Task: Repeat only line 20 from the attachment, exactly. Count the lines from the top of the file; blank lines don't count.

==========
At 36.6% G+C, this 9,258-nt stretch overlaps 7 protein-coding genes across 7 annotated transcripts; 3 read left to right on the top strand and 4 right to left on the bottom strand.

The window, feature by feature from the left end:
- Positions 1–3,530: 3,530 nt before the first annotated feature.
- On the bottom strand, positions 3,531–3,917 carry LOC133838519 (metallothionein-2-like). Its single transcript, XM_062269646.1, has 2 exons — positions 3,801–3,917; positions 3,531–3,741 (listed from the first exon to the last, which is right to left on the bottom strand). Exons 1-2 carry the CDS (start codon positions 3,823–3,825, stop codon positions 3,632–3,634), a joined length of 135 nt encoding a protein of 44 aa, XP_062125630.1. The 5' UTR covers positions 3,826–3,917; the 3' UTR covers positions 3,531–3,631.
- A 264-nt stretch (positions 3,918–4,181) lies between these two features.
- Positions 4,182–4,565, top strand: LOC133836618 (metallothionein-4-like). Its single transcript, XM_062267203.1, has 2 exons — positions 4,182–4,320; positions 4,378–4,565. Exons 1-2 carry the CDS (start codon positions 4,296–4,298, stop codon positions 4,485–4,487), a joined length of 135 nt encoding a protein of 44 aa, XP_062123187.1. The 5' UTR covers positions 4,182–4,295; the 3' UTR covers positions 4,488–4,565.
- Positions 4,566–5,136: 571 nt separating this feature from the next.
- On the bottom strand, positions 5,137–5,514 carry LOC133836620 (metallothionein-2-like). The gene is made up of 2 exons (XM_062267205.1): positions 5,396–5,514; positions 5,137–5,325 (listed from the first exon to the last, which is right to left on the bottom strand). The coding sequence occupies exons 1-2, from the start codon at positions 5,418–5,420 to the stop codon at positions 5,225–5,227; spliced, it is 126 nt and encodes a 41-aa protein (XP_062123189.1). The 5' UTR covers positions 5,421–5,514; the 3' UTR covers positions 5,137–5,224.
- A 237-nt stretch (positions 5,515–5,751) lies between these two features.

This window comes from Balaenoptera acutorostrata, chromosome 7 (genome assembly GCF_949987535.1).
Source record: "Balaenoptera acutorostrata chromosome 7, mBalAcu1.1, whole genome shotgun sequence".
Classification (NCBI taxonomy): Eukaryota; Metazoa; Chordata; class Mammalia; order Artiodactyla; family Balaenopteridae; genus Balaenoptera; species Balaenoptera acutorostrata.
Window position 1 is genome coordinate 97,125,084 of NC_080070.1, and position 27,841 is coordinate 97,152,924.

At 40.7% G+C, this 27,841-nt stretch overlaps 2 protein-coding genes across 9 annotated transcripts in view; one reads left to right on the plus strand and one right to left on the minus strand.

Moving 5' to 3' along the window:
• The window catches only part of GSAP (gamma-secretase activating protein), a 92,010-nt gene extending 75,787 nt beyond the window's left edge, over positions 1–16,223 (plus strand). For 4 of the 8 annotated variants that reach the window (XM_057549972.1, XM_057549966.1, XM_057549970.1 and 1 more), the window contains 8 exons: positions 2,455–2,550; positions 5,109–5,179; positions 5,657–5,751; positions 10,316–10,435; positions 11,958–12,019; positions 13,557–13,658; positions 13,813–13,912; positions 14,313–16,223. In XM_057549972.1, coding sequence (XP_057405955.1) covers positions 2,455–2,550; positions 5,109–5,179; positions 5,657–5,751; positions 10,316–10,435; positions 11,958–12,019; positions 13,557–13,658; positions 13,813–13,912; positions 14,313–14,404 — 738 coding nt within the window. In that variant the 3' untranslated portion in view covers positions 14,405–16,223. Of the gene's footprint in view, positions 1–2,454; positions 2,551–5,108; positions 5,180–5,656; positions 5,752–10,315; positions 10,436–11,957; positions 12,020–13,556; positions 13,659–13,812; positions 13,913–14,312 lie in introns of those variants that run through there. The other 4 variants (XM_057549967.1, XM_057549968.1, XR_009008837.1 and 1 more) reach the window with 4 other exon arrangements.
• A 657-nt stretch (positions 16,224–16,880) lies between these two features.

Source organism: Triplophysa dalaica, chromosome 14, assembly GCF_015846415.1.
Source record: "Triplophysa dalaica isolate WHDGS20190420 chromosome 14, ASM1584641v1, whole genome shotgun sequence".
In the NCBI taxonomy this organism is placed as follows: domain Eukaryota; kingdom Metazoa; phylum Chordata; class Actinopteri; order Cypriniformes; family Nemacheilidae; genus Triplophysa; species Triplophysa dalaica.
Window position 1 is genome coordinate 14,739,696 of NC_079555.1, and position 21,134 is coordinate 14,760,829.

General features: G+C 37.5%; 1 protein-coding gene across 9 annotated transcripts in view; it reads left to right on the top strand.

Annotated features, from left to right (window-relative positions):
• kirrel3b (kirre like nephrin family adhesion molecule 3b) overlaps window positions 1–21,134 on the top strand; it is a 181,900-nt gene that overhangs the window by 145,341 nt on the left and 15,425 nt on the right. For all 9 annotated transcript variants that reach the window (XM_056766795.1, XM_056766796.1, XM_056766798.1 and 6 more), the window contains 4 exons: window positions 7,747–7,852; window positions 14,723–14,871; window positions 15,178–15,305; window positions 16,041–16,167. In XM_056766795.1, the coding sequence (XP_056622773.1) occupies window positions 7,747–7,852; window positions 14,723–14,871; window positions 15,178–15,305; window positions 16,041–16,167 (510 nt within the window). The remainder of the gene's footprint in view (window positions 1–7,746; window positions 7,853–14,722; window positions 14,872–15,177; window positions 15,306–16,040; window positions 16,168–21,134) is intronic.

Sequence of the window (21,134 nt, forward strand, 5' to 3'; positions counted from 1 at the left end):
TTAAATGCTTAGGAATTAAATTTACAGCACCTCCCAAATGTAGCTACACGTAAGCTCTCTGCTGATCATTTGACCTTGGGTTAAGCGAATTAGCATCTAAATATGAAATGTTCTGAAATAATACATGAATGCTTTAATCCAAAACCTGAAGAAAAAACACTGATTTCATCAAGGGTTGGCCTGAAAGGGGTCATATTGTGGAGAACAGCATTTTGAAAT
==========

In the NCBI taxonomy this organism is placed as follows: domain Eukaryota; kingdom Metazoa; phylum Chordata; class Actinopteri; order Cypriniformes; family Nemacheilidae; genus Triplophysa; species Triplophysa dalaica.